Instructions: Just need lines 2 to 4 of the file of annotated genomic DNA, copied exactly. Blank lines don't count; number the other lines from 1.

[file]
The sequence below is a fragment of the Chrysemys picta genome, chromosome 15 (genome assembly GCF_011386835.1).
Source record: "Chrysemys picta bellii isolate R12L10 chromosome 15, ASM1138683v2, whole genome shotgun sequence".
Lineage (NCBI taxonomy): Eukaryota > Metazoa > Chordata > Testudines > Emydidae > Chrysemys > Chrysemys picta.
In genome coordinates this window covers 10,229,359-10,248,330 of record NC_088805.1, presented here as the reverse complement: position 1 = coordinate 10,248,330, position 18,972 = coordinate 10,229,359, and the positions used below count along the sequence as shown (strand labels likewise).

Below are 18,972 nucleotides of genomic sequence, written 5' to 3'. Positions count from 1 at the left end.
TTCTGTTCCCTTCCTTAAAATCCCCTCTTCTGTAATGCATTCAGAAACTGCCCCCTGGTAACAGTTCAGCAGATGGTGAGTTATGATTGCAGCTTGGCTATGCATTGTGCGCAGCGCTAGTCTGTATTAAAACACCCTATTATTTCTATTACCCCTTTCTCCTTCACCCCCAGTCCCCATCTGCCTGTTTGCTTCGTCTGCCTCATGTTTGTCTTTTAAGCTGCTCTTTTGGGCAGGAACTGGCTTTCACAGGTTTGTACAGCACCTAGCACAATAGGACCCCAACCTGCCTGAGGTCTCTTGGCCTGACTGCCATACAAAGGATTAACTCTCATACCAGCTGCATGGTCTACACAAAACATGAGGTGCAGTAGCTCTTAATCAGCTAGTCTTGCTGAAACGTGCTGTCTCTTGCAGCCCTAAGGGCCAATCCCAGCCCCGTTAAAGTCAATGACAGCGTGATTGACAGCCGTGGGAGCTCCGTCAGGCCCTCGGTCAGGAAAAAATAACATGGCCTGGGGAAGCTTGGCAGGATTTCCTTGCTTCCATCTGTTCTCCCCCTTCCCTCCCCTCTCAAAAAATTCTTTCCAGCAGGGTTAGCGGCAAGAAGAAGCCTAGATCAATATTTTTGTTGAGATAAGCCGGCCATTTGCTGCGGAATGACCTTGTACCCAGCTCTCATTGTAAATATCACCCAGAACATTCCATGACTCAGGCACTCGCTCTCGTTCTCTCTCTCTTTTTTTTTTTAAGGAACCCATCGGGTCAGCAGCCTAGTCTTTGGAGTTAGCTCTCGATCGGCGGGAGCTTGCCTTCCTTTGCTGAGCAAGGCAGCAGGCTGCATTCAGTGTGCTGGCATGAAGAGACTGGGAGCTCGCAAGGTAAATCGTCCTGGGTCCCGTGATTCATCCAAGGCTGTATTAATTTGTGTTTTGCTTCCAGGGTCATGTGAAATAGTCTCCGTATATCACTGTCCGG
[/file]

Source record: "Chrysemys picta bellii isolate R12L10 chromosome 15, ASM1138683v2, whole genome shotgun sequence".
Lineage (NCBI taxonomy): Eukaryota > Metazoa > Chordata > Testudines > Emydidae > Chrysemys > Chrysemys picta.
In genome coordinates this window covers 10,229,359-10,248,330 of record NC_088805.1, presented here as the reverse complement: position 1 = coordinate 10,248,330, position 18,972 = coordinate 10,229,359, and the positions used below count along the sequence as shown (strand labels likewise).